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Ordering Aviation Gasoline in Canada; liters vs. gallons

Posted by on February 28, 2008 4 Comments Category : Flight Instructor Blog

I wish I could say that all my wisdom in flying is due to the fact that I read it in an flying magazine, airplane manual or learned it from listening to a wise old flight instructor but the truth of the matter is that I have learned a great deal the hard way and let’s just keep it at that.

Today I learned an important lesson and I want to pass this along to you. When ordering aviation gasoline in Canada, make sure you either a) specify U.S. GALLONS and let the FBO do the conversion or even better b) specify the fuel order in LITERS.

In case you don’t have this conversion memorized:

1 liter = 0.264 US gallons


1 US gallon = 3.785 liters

It doesn’t make a difference if you are ordering JetA or 100LL, the conversion is the same (weight of course is different with those two fuels) So if you are ordering say, 200 gallons of Avgas that would be 757 liters.  200 liters of gasoline is only about 52 gallons.  That could make a a little bit of a  difference for your flight wouldn’t you say?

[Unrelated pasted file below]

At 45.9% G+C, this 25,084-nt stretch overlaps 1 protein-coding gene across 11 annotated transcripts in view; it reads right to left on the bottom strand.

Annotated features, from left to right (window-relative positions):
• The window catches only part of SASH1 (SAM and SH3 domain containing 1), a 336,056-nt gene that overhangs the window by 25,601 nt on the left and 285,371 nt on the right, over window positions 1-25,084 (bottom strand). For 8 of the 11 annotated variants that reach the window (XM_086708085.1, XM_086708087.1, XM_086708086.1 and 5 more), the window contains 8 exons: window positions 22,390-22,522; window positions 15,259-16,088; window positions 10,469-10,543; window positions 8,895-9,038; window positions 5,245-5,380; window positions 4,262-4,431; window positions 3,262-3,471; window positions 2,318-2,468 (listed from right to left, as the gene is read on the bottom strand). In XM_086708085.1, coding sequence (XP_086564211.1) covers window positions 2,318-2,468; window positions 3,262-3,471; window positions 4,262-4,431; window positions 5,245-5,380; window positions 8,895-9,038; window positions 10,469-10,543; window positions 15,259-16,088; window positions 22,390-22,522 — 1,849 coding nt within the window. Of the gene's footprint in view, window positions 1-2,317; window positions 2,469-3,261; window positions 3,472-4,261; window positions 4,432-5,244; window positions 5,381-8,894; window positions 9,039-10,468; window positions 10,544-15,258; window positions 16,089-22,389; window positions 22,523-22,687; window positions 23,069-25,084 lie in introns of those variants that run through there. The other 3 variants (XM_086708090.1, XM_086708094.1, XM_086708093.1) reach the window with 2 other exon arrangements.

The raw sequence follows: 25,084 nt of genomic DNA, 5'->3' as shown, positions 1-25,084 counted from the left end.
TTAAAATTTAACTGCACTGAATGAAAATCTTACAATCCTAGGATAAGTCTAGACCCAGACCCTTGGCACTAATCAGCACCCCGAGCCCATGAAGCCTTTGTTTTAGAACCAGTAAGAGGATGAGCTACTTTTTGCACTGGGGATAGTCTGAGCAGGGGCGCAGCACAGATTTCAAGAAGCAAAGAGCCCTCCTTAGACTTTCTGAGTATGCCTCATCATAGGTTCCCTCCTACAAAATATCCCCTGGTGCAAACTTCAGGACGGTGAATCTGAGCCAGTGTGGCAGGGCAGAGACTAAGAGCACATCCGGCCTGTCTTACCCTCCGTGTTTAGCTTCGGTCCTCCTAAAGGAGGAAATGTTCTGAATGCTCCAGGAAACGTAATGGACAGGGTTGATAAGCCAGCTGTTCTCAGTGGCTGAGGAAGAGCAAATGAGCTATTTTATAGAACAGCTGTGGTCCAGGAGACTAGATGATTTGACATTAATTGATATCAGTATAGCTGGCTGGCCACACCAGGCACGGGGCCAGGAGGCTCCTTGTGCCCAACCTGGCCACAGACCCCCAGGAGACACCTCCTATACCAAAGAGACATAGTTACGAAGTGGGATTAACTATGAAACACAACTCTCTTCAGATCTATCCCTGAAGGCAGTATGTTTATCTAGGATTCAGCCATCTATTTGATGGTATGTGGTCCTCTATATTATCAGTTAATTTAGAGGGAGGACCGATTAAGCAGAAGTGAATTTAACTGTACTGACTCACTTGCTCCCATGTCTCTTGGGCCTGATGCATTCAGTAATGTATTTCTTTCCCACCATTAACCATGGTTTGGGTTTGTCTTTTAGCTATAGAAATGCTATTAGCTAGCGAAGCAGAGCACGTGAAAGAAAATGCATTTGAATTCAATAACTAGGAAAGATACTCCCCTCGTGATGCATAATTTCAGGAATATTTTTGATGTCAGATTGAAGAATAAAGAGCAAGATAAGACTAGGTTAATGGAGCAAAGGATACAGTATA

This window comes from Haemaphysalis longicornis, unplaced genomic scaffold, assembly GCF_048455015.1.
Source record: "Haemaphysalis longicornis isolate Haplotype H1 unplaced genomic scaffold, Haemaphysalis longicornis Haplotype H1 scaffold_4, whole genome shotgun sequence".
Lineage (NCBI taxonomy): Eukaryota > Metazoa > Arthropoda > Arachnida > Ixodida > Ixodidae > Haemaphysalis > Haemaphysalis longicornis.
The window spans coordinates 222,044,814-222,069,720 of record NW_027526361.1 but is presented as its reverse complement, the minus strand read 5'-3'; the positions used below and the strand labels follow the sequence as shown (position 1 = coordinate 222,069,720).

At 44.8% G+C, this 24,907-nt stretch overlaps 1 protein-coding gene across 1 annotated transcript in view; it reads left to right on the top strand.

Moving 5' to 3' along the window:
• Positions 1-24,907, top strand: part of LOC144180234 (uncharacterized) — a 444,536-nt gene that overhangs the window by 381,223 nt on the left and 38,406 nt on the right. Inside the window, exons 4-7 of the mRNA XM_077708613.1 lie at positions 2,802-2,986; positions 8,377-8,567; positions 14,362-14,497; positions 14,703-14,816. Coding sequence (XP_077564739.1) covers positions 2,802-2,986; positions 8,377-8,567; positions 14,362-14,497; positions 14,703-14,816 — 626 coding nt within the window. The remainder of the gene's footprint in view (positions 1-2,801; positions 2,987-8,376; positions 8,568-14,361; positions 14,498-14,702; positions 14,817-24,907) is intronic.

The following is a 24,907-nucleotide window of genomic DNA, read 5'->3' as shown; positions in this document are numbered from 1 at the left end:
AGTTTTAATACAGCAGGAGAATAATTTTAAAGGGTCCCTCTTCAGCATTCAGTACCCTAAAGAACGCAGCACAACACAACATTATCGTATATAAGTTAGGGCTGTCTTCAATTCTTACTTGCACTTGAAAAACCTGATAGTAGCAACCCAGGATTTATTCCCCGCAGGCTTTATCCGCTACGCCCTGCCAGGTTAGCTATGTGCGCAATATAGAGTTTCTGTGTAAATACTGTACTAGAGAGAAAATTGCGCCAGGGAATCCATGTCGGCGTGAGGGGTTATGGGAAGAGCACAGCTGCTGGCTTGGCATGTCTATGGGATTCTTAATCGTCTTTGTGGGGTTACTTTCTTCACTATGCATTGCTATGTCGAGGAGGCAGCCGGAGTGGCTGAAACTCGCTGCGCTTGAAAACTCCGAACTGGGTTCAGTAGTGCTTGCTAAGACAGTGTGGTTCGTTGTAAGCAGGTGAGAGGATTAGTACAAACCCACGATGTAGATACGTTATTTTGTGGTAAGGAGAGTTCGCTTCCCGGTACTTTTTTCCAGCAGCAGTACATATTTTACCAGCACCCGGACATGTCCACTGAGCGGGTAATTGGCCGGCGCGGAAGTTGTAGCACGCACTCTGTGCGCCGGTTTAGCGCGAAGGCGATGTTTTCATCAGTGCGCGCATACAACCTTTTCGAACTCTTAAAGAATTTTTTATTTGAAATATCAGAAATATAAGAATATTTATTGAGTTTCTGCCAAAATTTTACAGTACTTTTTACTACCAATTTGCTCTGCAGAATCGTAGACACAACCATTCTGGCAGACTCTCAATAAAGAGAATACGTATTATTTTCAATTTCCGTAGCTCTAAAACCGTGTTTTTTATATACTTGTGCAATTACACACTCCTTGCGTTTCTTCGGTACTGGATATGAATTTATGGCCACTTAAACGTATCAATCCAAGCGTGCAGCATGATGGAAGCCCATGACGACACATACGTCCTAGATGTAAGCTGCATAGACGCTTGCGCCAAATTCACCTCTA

Now the part I did learn and remember from that wise old flight instructor is to always verify the amount of gas you ordered and how much actually made it into your airplane so thankfully crisis was adverted.

Fly safe out there.


  1. PlasticPilot on Feb 29, 2008

    My two cents: as I fly mostly with 1 or 2 persons on board I can afford take-offs with full fuel, so when I buy gas in a remote airport, I always ask the fuel-man to top it off 😉

  2. instructor on Feb 29, 2008

    Nice. Then you never have to worry! Thanks for the comment.

  3. bill godwin on Sep 05, 2008

    sir would you settle a argument,
    a litre of gas in canada is about 4 1/2 to a gallon and we are paying a $ 140 per litre which is measured by the imperial gallon and the US is measured by the american gallon are we not paying about the same price as the americans

  4. Steve Pomroy on Jan 09, 2011


    You’ll be happy to know that you’re not the only pilot to get tripped up by this. In 1983, a 757 ran out of gas and made a forced landing thanks in no small part to an error due to the unit conversion: http://en.wikipedia.org/wiki/Gimli_Glider .


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